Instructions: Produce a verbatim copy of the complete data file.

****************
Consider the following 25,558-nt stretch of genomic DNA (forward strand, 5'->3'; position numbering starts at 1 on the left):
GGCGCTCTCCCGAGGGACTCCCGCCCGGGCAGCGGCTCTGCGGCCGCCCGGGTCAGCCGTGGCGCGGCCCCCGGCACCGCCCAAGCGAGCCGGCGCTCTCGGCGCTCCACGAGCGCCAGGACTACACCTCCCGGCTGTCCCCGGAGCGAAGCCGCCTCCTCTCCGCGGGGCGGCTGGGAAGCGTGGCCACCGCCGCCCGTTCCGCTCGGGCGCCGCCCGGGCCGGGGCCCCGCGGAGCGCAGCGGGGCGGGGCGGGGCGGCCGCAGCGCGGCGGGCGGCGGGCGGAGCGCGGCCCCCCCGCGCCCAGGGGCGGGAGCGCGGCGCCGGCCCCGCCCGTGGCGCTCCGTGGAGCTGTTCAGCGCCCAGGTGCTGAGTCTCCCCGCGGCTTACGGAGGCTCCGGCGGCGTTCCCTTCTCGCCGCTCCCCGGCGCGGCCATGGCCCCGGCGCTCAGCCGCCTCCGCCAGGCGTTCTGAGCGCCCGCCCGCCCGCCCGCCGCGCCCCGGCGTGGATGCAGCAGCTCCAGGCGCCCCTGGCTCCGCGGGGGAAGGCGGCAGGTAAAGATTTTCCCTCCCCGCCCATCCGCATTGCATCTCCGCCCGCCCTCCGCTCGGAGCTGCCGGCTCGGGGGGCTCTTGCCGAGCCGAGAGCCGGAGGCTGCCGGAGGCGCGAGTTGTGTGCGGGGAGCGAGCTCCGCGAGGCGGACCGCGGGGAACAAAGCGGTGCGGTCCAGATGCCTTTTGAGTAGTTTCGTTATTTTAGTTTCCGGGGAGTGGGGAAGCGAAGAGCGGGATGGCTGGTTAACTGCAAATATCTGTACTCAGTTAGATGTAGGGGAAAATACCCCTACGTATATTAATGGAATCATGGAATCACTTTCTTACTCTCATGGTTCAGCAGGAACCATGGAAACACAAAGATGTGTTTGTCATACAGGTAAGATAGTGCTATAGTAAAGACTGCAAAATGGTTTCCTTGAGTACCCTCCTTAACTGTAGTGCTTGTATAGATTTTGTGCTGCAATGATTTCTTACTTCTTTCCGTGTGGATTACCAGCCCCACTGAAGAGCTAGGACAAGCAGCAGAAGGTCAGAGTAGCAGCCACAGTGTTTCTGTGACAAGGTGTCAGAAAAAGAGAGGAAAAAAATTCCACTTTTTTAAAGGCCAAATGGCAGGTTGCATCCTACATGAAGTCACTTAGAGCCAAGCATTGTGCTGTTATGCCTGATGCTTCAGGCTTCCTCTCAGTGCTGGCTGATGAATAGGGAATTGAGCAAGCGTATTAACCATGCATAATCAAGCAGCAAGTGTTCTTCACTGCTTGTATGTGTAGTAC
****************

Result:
Consider the following 25,558-nt stretch of genomic DNA (forward strand, 5'->3'; position numbering starts at 1 on the left):
GGCGCTCTCCCGAGGGACTCCCGCCCGGGCAGCGGCTCTGCGGCCGCCCGGGTCAGCCGTGGCGCGGCCCCCGGCACCGCCCAAGCGAGCCGGCGCTCTCGGCGCTCCACGAGCGCCAGGACTACACCTCCCGGCTGTCCCCGGAGCGAAGCCGCCTCCTCTCCGCGGGGCGGCTGGGAAGCGTGGCCACCGCCGCCCGTTCCGCTCGGGCGCCGCCCGGGCCGGGGCCCCGCGGAGCGCAGCGGGGCGGGGCGGGGCGGCCGCAGCGCGGCGGGCGGCGGGCGGAGCGCGGCCCCCCCGCGCCCAGGGGCGGGAGCGCGGCGCCGGCCCCGCCCGTGGCGCTCCGTGGAGCTGTTCAGCGCCCAGGTGCTGAGTCTCCCCGCGGCTTACGGAGGCTCCGGCGGCGTTCCCTTCTCGCCGCTCCCCGGCGCGGCCATGGCCCCGGCGCTCAGCCGCCTCCGCCAGGCGTTCTGAGCGCCCGCCCGCCCGCCCGCCGCGCCCCGGCGTGGATGCAGCAGCTCCAGGCGCCCCTGGCTCCGCGGGGGAAGGCGGCAGGTAAAGATTTTCCCTCCCCGCCCATCCGCATTGCATCTCCGCCCGCCCTCCGCTCGGAGCTGCCGGCTCGGGGGGCTCTTGCCGAGCCGAGAGCCGGAGGCTGCCGGAGGCGCGAGTTGTGTGCGGGGAGCGAGCTCCGCGAGGCGGACCGCGGGGAACAAAGCGGTGCGGTCCAGATGCCTTTTGAGTAGTTTCGTTATTTTAGTTTCCGGGGAGTGGGGAAGCGAAGAGCGGGATGGCTGGTTAACTGCAAATATCTGTACTCAGTTAGATGTAGGGGAAAATACCCCTACGTATATTAATGGAATCATGGAATCACTTTCTTACTCTCATGGTTCAGCAGGAACCATGGAAACACAAAGATGTGTTTGTCATACAGGTAAGATAGTGCTATAGTAAAGACTGCAAAATGGTTTCCTTGAGTACCCTCCTTAACTGTAGTGCTTGTATAGATTTTGTGCTGCAATGATTTCTTACTTCTTTCCGTGTGGATTACCAGCCCCACTGAAGAGCTAGGACAAGCAGCAGAAGGTCAGAGTAGCAGCCACAGTGTTTCTGTGACAAGGTGTCAGAAAAAGAGAGGAAAAAAATTCCACTTTTTTAAAGGCCAAATGGCAGGTTGCATCCTACATGAAGTCACTTAGAGCCAAGCATTGTGCTGTTATGCCTGATGCTTCAGGCTTCCTCTCAGTGCTGGCTGATGAATAGGGAATTGAGCAAGCGTATTAACCATGCATAATCAAGCAGCAAGTGTTCTTCACTGCTTGTATGTGTAGTAC